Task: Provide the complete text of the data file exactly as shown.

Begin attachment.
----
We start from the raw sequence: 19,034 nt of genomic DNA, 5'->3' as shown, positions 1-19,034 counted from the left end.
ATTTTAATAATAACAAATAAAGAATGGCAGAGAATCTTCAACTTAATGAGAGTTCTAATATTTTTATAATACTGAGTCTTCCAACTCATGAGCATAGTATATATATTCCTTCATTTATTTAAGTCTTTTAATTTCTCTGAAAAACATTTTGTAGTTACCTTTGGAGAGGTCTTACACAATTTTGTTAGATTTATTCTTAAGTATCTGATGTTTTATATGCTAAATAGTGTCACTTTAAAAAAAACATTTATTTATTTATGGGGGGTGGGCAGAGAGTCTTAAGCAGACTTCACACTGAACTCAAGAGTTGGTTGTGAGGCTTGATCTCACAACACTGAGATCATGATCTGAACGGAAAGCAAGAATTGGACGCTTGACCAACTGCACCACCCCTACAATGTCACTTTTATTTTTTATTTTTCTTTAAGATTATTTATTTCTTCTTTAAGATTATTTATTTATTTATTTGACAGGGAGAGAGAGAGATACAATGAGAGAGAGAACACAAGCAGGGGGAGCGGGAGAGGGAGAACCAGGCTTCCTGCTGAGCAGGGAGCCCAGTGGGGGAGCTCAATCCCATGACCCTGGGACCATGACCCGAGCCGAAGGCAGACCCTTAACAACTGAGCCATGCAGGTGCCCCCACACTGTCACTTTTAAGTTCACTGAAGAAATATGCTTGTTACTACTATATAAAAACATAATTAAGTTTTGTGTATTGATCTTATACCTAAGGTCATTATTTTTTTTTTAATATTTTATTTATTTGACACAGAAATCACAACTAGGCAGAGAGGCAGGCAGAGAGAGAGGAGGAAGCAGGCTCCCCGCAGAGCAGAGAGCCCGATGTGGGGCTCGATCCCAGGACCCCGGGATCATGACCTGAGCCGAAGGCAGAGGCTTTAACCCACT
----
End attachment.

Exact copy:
We start from the raw sequence: 19,034 nt of genomic DNA, 5'->3' as shown, positions 1-19,034 counted from the left end.
ATTTTAATAATAACAAATAAAGAATGGCAGAGAATCTTCAACTTAATGAGAGTTCTAATATTTTTATAATACTGAGTCTTCCAACTCATGAGCATAGTATATATATTCCTTCATTTATTTAAGTCTTTTAATTTCTCTGAAAAACATTTTGTAGTTACCTTTGGAGAGGTCTTACACAATTTTGTTAGATTTATTCTTAAGTATCTGATGTTTTATATGCTAAATAGTGTCACTTTAAAAAAAACATTTATTTATTTATGGGGGGTGGGCAGAGAGTCTTAAGCAGACTTCACACTGAACTCAAGAGTTGGTTGTGAGGCTTGATCTCACAACACTGAGATCATGATCTGAACGGAAAGCAAGAATTGGACGCTTGACCAACTGCACCACCCCTACAATGTCACTTTTATTTTTTATTTTTCTTTAAGATTATTTATTTCTTCTTTAAGATTATTTATTTATTTATTTGACAGGGAGAGAGAGAGATACAATGAGAGAGAGAACACAAGCAGGGGGAGCGGGAGAGGGAGAACCAGGCTTCCTGCTGAGCAGGGAGCCCAGTGGGGGAGCTCAATCCCATGACCCTGGGACCATGACCCGAGCCGAAGGCAGACCCTTAACAACTGAGCCATGCAGGTGCCCCCACACTGTCACTTTTAAGTTCACTGAAGAAATATGCTTGTTACTACTATATAAAAACATAATTAAGTTTTGTGTATTGATCTTATACCTAAGGTCATTATTTTTTTTTTAATATTTTATTTATTTGACACAGAAATCACAACTAGGCAGAGAGGCAGGCAGAGAGAGAGGAGGAAGCAGGCTCCCCGCAGAGCAGAGAGCCCGATGTGGGGCTCGATCCCAGGACCCCGGGATCATGACCTGAGCCGAAGGCAGAGGCTTTAACCCACT